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Is the frequency of light changing continuously during the impact of a gravitational field?

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Imagine observing the frequency of light which is directed to the center of a gravitational field such as a planet. According to the gravitational-blueshift-effect, the frequency increases while getting closer to the center. Is this progress continuous?

If so, how does that fit with the photoelectric effect, which says the energy of light is quantized?

If not, would that mean light skips the states of energy in between? How would that work? Would that mean either time or space or both are quantized as well?

Please comment whatever comes to your mind about that problem or tell me if I made a big mistake in my thoughts. Thank you very much.

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1 hour ago, Quantus said:

Is this progress continuous?

Yes.

1 hour ago, Quantus said:

If so, how does that fit with the photoelectric effect, which says the energy of light is quantized?

That just says that a photon, a quantum of light, is indivisible. A given photon can have any frequency (ie energy) at all but when it interacts with something (eg absorbed by an atom) then all of that energy is absorbed. It can't be partly absorbed. So the photoelectric effect says that the photon must have exactly the energy required to raise the energy level of an electron: it can't be done with two photons with half the energy, or with a photon with the energy plus a bit.

It is a bit like a vending machine that says "exact money only; no change given."

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11 minutes ago, Strange said:

That just says that a photon, a quantum of light, is indivisible. A given photon can have any frequency (ie energy) at all but when it interacts with something (eg absorbed by an atom) then all of that energy is absorbed. It can't be partly absorbed. So the photoelectric effect says that the photon must have exactly the energy required to raise the energy level of an electron: it can't be done with two photons with half the energy, or with a photon with the energy plus a bit.

It is a bit like a vending machine that says "exact money only; no change given."

Interesting!

So a photon can't heat and reflect, but either heats or reflects?

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22 minutes ago, QuantumT said:

Interesting!

So a photon can't heat and reflect, but either heats or reflects?

That is a good summary.

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3 hours ago, Strange said:

Yes.

That just says that a photon, a quantum of light, is indivisible. A given photon can have any frequency (ie energy) at all but when it interacts with something (eg absorbed by an atom) then all of that energy is absorbed. It can't be partly absorbed. So the photoelectric effect says that the photon must have exactly the energy required to raise the energy level of an electron: it can't be done with two photons with half the energy, or with a photon with the energy plus a bit.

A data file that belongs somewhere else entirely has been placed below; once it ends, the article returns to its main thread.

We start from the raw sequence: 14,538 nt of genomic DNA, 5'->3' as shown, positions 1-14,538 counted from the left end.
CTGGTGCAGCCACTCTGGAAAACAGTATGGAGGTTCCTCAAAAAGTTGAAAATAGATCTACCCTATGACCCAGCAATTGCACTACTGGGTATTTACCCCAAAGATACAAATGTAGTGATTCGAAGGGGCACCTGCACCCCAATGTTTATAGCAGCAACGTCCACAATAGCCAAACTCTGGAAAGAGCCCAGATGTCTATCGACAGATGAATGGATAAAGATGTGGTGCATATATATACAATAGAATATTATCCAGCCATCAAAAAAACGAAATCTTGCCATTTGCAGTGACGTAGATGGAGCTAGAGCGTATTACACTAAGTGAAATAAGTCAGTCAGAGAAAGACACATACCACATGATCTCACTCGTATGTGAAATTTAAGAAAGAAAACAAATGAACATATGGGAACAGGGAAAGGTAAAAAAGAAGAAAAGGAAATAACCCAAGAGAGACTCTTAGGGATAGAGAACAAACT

It is a bit like a vending machine that says "exact money only; no change given."

This is exactly how the Pound-Rebka experiment showed its results. The gammas that normally could be emitted and absorbed readily would not be absorbed when the source and targets were at different gravitational potentials. The light had to be Doppler-shifted to match the frequencies.

(though two photons at half the energy does work, if angular momentum is conserved, and excitation isn’t the photoelectric effect)

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29 minutes ago, swansont said:

(though two photons at half the energy does work, if angular momentum is conserved, and excitation isn’t the photoelectric effect)

As I wrote that, I did wonder ...

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LOL you know more than you realize. I often try to double check my statements just in case I make  mistake, its one of the primary reasons why I often edit posts after my initial post.  

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10 hours ago, swansont said:

(though two photons at half the energy does work, if angular momentum is conserved, and excitation isn’t the photoelectric effect)

This also highlights a second way in which I was wrong (or not completely accurate). In the case of the photoelectric effect, where the electron is expelled from the atom then the photon causing this can have more energy then just the energy to free the electron (the ionisation energy) because any extra energy will be converted to kinetic energy of the electron.

So the photoelectric vending machine does give change. But in the form of credit rather than a "smaller" photon.

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Well I seriously doubt total accuracy in any analogy is ever possible lol. However in any scattering event the mass energy conservation applies. This includes the invariant (rest mass) and particle momentum terms. Total mass/energy in = total mass/energy out. This conservation law as well as those others such as charge conservation, flavor, lepton, isospin etc  is what determines what possible particle decays can occur. 

Edited by Mordred

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